Prunty v. Vivendi, Civil No. 1:14-cv-02073 (APM)

Decision Date01 July 2016
Docket NumberCivil No. 1:14-cv-02073 (APM)
Citation195 F.Supp.3d 107
Parties Robert R. PRUNTY, Plaintiff, v. VIVENDI, et al., Defendants.
CourtU.S. District Court — District of Columbia

Robert R. Prunty, Arcadia, FL, pro se.

Jessica Ring Amunson, Jenner & Block LLP, Washington, DC, for Defendants.

MEMORANDUM OPINION

Amit P. Mehta, United States District Judge

I. INTRODUCTION

After prevailing on their Motion to Dismiss Plaintiff's Amended Complaint, Defendants Vivendi SA, UMG Recordings, Inc., and The Island Def Jam Music Group have moved for an award of attorney's fees as to two categories of Plaintiff's claims: (1) his civil rights claims and (2) his copyright infringement claims. Defendants also seek an award for fees incurred in filing their Motion for Attorneys' Fees. The court has carefully scrutinized Defendants' Motion along with the supporting evidence. For the reasons explained below, it grants in part and denies in part Defendants' Motion for Attorneys' Fees and orders Defendant to pay $18,292.32.

II. BACKGROUND

Briefly, the relevant facts are as follows. Plaintiff Robert R. Prunty filed a five-count1 Amended Complaint against Defendants. Am. Compl., ECF No. 6. In Counts Four and Five, he asserted claims under two civil rights statutes, 42 U.S.C. § 1982 and 42 U.S.C. § 1985. The basic premise of those claims was that an adverse decision in a case before another judge of this court, Prunté v. Universal Music Grp. , 699 F.Supp.2d 15 (D.D.C.2010), was the product of racial animus, in which Defendants conspired. See Mem. Op., ECF No. 28, at 2. In Counts Three and Six, Plaintiff advanced common law claims of fraud, alleging that Defendants also had conspired with the judge in Prunté to conceal the judge's alleged financial interests in Defendants Vivendi SA and UMG Recordings, Inc. Id. Finally, in Count Two, Plaintiff claimed that Defendants infringed his copyright to the lyrics of a particular song in violation of the Copyright Act, 17 U.S.C. §§ 101 et seq. Id.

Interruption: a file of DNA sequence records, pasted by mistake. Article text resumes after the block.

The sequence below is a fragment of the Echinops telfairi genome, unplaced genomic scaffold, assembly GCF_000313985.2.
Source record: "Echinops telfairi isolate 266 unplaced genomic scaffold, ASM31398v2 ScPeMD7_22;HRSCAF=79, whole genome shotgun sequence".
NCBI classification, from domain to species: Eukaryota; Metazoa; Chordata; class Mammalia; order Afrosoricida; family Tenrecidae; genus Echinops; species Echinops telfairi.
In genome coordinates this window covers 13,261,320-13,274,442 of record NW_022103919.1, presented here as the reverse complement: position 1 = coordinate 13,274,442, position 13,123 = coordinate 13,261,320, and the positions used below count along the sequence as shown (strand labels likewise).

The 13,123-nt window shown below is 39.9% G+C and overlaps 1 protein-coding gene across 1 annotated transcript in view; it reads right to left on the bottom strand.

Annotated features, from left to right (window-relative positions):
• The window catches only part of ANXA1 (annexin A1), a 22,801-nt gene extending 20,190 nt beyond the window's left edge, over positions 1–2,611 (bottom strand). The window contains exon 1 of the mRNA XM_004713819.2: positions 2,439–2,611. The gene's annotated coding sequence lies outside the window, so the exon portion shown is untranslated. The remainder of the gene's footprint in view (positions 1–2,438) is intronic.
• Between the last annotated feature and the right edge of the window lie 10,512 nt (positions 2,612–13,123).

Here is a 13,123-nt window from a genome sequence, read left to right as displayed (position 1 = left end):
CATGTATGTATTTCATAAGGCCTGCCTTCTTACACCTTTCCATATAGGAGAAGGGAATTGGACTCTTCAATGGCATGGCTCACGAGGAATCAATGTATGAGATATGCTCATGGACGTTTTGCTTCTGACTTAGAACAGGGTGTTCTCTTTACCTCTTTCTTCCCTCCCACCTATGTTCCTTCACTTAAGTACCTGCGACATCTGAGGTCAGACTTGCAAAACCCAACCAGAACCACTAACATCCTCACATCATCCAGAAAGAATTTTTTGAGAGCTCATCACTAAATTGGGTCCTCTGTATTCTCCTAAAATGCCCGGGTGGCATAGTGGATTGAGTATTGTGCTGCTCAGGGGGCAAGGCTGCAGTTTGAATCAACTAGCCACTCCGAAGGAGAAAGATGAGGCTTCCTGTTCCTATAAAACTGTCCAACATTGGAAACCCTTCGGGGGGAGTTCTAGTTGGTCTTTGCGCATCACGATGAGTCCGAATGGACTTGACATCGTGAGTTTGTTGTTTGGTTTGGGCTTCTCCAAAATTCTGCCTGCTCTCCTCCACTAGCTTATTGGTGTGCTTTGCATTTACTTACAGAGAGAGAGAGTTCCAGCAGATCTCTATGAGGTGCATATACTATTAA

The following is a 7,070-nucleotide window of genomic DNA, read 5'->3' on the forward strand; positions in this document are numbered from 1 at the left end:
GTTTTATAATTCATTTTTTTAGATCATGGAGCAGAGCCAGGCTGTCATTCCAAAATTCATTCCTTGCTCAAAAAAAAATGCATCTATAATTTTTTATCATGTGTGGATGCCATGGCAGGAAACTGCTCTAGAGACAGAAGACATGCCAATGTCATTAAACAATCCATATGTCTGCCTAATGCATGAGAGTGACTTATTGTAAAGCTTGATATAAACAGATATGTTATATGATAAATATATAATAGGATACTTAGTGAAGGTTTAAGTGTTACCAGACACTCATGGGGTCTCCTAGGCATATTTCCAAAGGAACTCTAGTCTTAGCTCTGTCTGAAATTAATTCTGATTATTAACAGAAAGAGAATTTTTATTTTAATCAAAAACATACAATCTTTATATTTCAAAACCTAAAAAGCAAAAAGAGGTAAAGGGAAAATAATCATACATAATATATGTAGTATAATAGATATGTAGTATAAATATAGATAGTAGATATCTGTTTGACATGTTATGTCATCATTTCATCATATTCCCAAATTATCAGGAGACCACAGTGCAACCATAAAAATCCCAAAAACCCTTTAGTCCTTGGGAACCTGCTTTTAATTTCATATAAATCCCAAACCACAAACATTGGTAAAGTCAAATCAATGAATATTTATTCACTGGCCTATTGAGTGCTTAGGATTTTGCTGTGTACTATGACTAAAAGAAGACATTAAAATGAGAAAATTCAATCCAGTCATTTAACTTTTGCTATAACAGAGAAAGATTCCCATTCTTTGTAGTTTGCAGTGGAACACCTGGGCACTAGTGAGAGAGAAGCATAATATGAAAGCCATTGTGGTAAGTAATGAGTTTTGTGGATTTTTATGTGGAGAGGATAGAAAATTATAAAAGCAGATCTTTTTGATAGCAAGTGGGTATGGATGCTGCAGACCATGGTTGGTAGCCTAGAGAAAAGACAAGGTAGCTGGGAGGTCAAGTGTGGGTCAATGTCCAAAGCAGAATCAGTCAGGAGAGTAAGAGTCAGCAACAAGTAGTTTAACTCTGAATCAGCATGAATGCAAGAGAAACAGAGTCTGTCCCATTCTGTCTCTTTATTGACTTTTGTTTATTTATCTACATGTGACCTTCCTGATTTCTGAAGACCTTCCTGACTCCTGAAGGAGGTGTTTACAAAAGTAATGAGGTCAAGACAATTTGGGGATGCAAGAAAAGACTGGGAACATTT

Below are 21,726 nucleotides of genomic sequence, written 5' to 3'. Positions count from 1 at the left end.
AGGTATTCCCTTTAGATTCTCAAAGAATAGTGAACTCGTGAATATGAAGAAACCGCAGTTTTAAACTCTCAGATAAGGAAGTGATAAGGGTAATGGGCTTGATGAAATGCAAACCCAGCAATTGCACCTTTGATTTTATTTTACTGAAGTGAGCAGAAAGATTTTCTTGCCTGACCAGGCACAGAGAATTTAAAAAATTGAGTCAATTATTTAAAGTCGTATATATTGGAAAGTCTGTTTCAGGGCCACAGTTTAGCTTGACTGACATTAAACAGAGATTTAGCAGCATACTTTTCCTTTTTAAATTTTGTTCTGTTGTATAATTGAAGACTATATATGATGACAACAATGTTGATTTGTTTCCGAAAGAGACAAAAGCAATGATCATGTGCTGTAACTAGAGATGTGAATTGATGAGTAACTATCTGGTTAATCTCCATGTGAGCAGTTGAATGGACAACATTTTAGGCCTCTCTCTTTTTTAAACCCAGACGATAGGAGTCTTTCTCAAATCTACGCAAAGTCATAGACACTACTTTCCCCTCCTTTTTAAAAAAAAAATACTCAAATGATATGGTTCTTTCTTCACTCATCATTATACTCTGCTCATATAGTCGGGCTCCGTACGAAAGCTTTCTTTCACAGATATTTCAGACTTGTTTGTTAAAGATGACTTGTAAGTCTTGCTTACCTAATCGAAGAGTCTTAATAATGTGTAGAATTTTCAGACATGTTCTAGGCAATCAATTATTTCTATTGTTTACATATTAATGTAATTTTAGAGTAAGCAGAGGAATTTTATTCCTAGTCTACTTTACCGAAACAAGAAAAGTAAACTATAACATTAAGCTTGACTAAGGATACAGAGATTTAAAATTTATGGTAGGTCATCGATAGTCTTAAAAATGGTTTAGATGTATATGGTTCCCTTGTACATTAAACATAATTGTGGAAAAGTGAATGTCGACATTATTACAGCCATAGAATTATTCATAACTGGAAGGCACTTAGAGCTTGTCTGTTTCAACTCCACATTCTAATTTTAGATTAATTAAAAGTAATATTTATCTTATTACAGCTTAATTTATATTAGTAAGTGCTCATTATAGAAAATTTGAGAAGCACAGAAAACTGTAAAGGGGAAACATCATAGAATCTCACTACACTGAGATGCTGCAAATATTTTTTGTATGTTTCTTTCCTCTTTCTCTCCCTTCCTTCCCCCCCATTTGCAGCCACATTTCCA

The court granted Defendants' Motion to Dismiss the Amended Complaint in its entirety. See Mem. Op, ECF No. 28; Prunty v. Vivendi , 130 F.Supp.3d 385 (D.D.C.2015). Defendants then filed a Motion for Attorneys' Fees, arguing that, as the prevailing parties, they are entitled to an award of fees incurred in defending against Plaintiff's two civil rights claims and his single copyright claim. Mot. for Attorneys' Fees, ECF No. 30 [hereinafter Defs.' Mot.], at 1-2. Defendants also seek to recover attorney's fees arising out the fees petition that is now before the court. Id. at 1 n. 1; Defs.' Reply Mem. in Supp. of Defs.' Mot. for Attorneys' Fees, ECF No. 36 [hereinafter Defs.' Reply], at 7.

III. DISCUSSION

Defendants' Motion requires the court to resolve two issues. First, the court must determine the claims, if any, on which Defendants are entitled to an award of attorney's fees. Second, if a fees award is appropriate, the court must determine the proper amount.

A. Defendants Need Not Have First Filed a Motion Under Rule 11